As a kid I devoured books. I especially loved biographies. I hated history, but loved the stories of real people. Especially stories of women. And Black people. If the stories were of Black women, I was in heaven — curled up on the couch, or lying across my bed, far from the world around me, deep in the lives lived before me. I can still remember the tattered paperbacks I read over and over again: Harriett Tubman, Conductor on the Underground Railroad, and Mary McLeod Bethune, Founder of Bethune Cookman College. In those stories I could see myself and imagine what I could be. I believed what my parents said: that I could be anything I wanted to be. My dad used to say, “You could be the next Wilma Rudolf. Or maybe you’ll be President of the United States of America.”
When I was finishing high school, I wanted to be Marva Collins, or at least a powerful educator like her. I remember speaking about her inspiration to me at my college interview.
When I got to Brown in 1983, I thought I would be an English teacher who directed the high school play. That seemed the logical place to combine my loves of stories and drama, teaching and learning. But when I got to Providence, I was fortunate enough to meet Ramona Bass Kolobe and her late husband George Bass of Rites and Reason Theatre. There I was fortunate to be surrounded by Black people committed to Black storytelling. I had found my place, my people.
I designed my own major in storytelling and began the practice of telling stories that had inspired me as a little Black girl growing up in predominantly white spaces (with a white mother, to boot, who was responsible for my having those paperbacks, by the way). I looked for stories I wish I had when I was in school. I remember finding a book called GREAT SLAVE NARRATIVES edited by Arna Bontemps and Langston Hughes in the discount bin at the Brown Bookstore for $2. In it I read about William and Ellen Craft for the first time. I knew I had to tell the story of this Black couple that had fled from enslavement arriving in freedom on Christmas Day in 1848. I knew I had to tell it in Ellen’s voice. So many of the stories of Black women in our history were recorded by men, mostly white men. I wanted to tell it as I imagine Ellen might have told it. I still do.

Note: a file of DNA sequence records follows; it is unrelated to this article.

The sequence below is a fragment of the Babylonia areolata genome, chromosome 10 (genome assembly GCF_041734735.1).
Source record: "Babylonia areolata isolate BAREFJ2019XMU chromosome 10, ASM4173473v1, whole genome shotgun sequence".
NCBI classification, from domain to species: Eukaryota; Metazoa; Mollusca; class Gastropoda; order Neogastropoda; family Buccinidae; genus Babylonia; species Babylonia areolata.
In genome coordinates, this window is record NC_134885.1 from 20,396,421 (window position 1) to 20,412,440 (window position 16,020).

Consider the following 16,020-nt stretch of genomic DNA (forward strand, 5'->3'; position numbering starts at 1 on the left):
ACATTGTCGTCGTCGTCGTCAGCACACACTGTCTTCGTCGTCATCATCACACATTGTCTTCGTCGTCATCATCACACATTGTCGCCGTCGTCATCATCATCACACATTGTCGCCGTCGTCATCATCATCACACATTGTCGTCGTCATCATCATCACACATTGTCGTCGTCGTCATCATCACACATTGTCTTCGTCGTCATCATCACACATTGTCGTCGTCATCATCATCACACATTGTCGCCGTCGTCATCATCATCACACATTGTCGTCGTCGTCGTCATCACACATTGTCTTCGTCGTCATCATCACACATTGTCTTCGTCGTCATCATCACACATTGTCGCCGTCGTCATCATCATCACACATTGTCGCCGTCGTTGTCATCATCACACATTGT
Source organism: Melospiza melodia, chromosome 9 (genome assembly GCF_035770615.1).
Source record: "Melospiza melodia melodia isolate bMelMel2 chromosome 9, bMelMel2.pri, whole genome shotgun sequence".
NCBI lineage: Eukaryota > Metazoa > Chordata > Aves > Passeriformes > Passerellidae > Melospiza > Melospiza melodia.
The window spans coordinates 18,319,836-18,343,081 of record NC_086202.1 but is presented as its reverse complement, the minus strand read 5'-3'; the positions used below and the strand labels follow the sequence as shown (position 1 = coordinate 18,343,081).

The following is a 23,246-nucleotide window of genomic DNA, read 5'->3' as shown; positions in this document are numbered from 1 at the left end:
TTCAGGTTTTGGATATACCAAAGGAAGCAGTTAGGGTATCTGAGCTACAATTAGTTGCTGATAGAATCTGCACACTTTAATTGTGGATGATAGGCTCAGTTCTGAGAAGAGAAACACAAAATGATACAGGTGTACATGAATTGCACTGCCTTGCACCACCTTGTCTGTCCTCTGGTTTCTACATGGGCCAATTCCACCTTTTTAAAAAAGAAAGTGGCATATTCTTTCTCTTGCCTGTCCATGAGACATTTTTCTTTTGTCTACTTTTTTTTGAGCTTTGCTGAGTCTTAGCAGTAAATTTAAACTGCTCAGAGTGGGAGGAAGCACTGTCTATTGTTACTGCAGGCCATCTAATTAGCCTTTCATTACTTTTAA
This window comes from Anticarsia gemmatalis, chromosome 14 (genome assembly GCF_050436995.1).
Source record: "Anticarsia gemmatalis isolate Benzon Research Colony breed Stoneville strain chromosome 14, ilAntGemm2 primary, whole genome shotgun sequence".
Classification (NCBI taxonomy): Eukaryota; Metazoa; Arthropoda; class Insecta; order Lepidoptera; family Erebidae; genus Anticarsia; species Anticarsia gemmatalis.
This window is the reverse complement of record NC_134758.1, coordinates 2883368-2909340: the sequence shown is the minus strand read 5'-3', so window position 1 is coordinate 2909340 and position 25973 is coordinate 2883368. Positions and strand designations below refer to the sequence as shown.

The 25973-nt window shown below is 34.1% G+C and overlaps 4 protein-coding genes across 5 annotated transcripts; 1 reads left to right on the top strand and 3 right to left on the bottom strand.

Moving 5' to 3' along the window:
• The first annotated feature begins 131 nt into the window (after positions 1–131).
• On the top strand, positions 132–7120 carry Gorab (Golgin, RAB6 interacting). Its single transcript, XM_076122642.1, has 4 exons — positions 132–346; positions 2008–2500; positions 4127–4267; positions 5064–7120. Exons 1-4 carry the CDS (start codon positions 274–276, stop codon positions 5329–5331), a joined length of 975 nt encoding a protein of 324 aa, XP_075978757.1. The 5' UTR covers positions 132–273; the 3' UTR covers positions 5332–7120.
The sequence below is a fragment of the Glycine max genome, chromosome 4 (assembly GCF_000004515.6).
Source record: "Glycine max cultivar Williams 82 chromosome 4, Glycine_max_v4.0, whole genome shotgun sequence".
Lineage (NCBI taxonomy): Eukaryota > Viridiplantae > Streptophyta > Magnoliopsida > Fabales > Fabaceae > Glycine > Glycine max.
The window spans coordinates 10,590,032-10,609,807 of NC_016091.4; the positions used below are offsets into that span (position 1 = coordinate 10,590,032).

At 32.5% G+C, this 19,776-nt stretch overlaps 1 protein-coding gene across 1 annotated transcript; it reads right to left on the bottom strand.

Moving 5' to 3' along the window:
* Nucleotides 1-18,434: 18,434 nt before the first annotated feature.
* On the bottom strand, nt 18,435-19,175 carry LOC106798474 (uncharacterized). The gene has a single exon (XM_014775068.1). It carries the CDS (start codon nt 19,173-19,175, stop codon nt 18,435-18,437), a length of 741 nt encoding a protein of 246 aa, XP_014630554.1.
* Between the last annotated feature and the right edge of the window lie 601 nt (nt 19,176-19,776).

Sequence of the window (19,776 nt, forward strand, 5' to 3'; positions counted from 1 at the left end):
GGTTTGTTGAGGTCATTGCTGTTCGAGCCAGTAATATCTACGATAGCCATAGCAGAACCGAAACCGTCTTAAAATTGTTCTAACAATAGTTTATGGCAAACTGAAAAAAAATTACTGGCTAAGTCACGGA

I am full of emotion today. It is Inauguration Day. I just witnessed Kamala Harris, a Black and Asian woman, become the Vice President of the United States. She and Michelle Obama made eye contact today that spoke volumes. The poet today was a 22-year-old Black woman, and the Pledge of Allegiance was led by a young Black female firefighter who signed as she spoke. Today is also my Dad’s birthday. He would have been 89. The last Inauguration he and my mom witnessed was Obama’s. I can’t help but think of how he opened possibility for me. And my mom, who made sure I knew my history, to help me dream a future.
I didn’t become President, nor do I want to. But I have lived to see both a Black President and a Black woman Vice President. This is what Harriet, Mary, Wilma, Ellen, Marva, Mom, Dad and, and, and, fought to make possible. I became a storyteller so I can share these stories and more to inspire others to be whatever they dare to imagine. This is why Black stories matter.